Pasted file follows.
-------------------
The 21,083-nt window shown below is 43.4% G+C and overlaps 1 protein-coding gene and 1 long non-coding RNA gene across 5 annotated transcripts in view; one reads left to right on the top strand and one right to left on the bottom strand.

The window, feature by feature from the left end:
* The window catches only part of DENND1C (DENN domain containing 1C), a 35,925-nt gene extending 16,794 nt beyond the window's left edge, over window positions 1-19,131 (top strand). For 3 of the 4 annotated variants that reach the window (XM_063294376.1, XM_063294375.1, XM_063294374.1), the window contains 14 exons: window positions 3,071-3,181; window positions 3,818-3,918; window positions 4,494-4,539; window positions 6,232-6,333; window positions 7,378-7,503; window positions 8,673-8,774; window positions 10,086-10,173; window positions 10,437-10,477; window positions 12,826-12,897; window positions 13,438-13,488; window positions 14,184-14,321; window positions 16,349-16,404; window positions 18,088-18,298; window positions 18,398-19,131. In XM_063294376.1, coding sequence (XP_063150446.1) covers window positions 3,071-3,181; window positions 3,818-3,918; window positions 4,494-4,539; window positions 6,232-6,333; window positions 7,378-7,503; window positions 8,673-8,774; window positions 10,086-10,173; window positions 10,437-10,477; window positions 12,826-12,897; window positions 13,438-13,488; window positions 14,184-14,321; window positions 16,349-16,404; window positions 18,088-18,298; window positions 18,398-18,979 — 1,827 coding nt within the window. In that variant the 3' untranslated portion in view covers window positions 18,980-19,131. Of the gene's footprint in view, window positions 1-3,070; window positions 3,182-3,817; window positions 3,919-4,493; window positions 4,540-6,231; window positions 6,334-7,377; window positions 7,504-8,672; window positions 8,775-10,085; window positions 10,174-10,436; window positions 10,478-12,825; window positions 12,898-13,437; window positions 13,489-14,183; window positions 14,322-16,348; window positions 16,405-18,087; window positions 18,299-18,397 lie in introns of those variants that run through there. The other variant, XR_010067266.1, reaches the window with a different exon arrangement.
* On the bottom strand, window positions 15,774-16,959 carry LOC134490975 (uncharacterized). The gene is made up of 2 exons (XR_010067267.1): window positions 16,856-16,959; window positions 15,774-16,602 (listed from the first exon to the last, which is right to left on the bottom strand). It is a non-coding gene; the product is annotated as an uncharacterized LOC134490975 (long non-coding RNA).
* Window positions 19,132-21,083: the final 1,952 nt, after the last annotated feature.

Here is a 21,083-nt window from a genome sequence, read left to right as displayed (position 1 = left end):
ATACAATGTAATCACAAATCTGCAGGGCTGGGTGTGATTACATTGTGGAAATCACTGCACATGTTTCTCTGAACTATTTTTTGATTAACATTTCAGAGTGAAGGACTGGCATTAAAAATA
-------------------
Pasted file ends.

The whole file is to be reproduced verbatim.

The 21,083-nt window shown below is 43.4% G+C and overlaps 1 protein-coding gene and 1 long non-coding RNA gene across 5 annotated transcripts in view; one reads left to right on the top strand and one right to left on the bottom strand.

The window, feature by feature from the left end:
* The window catches only part of DENND1C (DENN domain containing 1C), a 35,925-nt gene extending 16,794 nt beyond the window's left edge, over window positions 1-19,131 (top strand). For 3 of the 4 annotated variants that reach the window (XM_063294376.1, XM_063294375.1, XM_063294374.1), the window contains 14 exons: window positions 3,071-3,181; window positions 3,818-3,918; window positions 4,494-4,539; window positions 6,232-6,333; window positions 7,378-7,503; window positions 8,673-8,774; window positions 10,086-10,173; window positions 10,437-10,477; window positions 12,826-12,897; window positions 13,438-13,488; window positions 14,184-14,321; window positions 16,349-16,404; window positions 18,088-18,298; window positions 18,398-19,131. In XM_063294376.1, coding sequence (XP_063150446.1) covers window positions 3,071-3,181; window positions 3,818-3,918; window positions 4,494-4,539; window positions 6,232-6,333; window positions 7,378-7,503; window positions 8,673-8,774; window positions 10,086-10,173; window positions 10,437-10,477; window positions 12,826-12,897; window positions 13,438-13,488; window positions 14,184-14,321; window positions 16,349-16,404; window positions 18,088-18,298; window positions 18,398-18,979 — 1,827 coding nt within the window. In that variant the 3' untranslated portion in view covers window positions 18,980-19,131. Of the gene's footprint in view, window positions 1-3,070; window positions 3,182-3,817; window positions 3,919-4,493; window positions 4,540-6,231; window positions 6,334-7,377; window positions 7,504-8,672; window positions 8,775-10,085; window positions 10,174-10,436; window positions 10,478-12,825; window positions 12,898-13,437; window positions 13,489-14,183; window positions 14,322-16,348; window positions 16,405-18,087; window positions 18,299-18,397 lie in introns of those variants that run through there. The other variant, XR_010067266.1, reaches the window with a different exon arrangement.
* On the bottom strand, window positions 15,774-16,959 carry LOC134490975 (uncharacterized). The gene is made up of 2 exons (XR_010067267.1): window positions 16,856-16,959; window positions 15,774-16,602 (listed from the first exon to the last, which is right to left on the bottom strand). It is a non-coding gene; the product is annotated as an uncharacterized LOC134490975 (long non-coding RNA).
* Window positions 19,132-21,083: the final 1,952 nt, after the last annotated feature.

Here is a 21,083-nt window from a genome sequence, read left to right as displayed (position 1 = left end):
ATACAATGTAATCACAAATCTGCAGGGCTGGGTGTGATTACATTGTGGAAATCACTGCACATGTTTCTCTGAACTATTTTTTGATTAACATTTCAGAGTGAAGGACTGGCATTAAAAATA